This hobby may help protect against cognitive decline in older people

In a recent study at the University of Helsinki, researchers found that choir singing can improve cognitive functioning in the elderly.

The study is published in PLOS ONE. One author is Emmi Pentikäinen.

Alongside the effects of lifestyle, including physical exercise and diet, on aging, research has increasingly turned its attention to the potential cognitive benefits of musical hobbies.

The cognitive benefits of playing an instrument are already fairly well known: such activity can improve cognitive flexibility, or the ability to regulate and switch focus between different thought processes.

However, the cognitive benefits of choir singing have so far been investigated very little.

In the study, the team found choir singing may engender benefits similar to playing an instrument.

Elderly singers had better verbal flexibility than those in the control group, who did not have choir singing as a hobby. Verbal flexibility reflects better cognitive flexibility.

In addition, those with a long history of singing in a choir experience a greater feeling of togetherness.

The study also looked into the potential benefits of choir singing for the emotional and social wellbeing of the elderly.

The team found that those who had sung in a choir for a longer period, more than 10 years, felt greater social togetherness than those with less or no experience of choir singing.

Furthermore, people who had started choir singing less than 10 years ago were happier with their overall health than those with longer singing experience and those who did not sing in a choir.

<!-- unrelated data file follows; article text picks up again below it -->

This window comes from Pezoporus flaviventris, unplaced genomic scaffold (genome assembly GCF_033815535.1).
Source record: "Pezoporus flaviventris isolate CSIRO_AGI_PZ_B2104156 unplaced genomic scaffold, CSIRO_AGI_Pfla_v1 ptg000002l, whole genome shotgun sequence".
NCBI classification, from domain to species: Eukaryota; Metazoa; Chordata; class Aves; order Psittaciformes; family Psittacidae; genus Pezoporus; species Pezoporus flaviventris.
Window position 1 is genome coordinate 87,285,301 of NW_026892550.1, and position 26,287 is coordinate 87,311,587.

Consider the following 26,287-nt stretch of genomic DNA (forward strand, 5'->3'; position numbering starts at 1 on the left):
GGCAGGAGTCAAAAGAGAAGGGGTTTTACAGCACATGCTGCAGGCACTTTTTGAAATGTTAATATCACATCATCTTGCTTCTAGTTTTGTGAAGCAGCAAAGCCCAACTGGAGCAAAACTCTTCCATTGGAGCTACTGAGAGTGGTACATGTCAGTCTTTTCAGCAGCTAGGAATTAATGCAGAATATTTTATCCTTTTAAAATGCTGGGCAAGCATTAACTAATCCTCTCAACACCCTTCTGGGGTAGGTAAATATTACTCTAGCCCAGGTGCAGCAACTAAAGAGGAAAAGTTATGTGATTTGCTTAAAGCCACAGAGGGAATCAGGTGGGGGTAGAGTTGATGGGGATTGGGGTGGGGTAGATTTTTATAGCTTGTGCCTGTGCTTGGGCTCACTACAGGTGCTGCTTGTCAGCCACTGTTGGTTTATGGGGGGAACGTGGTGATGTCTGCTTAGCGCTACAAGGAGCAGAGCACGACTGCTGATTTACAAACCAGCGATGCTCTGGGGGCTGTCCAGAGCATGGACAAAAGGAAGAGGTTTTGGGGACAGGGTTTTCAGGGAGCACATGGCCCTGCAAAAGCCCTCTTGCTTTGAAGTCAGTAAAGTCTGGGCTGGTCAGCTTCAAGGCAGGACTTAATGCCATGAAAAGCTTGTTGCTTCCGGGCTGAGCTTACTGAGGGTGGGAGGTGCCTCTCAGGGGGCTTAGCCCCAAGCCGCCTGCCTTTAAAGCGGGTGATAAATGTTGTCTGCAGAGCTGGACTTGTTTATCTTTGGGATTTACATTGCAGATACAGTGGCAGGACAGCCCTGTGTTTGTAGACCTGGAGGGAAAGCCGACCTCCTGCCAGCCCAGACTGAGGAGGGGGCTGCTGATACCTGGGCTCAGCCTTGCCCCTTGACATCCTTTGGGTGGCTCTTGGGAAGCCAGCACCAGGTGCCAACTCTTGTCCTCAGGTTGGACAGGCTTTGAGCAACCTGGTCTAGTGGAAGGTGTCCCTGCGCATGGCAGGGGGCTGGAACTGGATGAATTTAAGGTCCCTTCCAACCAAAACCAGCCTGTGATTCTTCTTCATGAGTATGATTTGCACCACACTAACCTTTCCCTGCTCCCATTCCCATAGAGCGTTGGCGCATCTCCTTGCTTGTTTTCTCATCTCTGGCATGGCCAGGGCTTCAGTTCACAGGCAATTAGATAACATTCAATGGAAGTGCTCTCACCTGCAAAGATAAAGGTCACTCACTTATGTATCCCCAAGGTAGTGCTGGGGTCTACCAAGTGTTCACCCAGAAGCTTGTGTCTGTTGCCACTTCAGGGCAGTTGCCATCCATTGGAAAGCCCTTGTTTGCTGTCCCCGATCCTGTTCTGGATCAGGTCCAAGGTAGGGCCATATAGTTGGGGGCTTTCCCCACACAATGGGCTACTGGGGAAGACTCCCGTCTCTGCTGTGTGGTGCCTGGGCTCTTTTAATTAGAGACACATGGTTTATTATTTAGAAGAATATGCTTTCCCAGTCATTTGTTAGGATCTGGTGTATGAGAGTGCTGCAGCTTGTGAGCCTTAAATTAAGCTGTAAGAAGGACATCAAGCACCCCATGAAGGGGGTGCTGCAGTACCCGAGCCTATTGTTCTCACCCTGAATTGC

This study supports findings previously gained on the effects of playing an instrument on the cognitive functioning of elderly people and gives some indications that choir singing too may potentially have similar beneficial effects.

The team says choir singing is easy to do in practice, with little cost.

It’s an activity that requires versatile information processing, as it combines the processing of diverse sensory stimuli, motor function related to voice production and control, linguistic output, learning and memorizing melodies and lyrics, as well as emotions roused by the pieces sung.

If you care about cognitive function, please read studies about a new therapy to restore cognitive function in the elderly and findings of this high blood pressure drug linked to higher risk of cognitive decline.

For more information about prevention of cognitive decline, please see recent studies about older people with these personality traits may have worse cognitive function and results showing that memory loss can be reversed or abated in people with cognitive decline.

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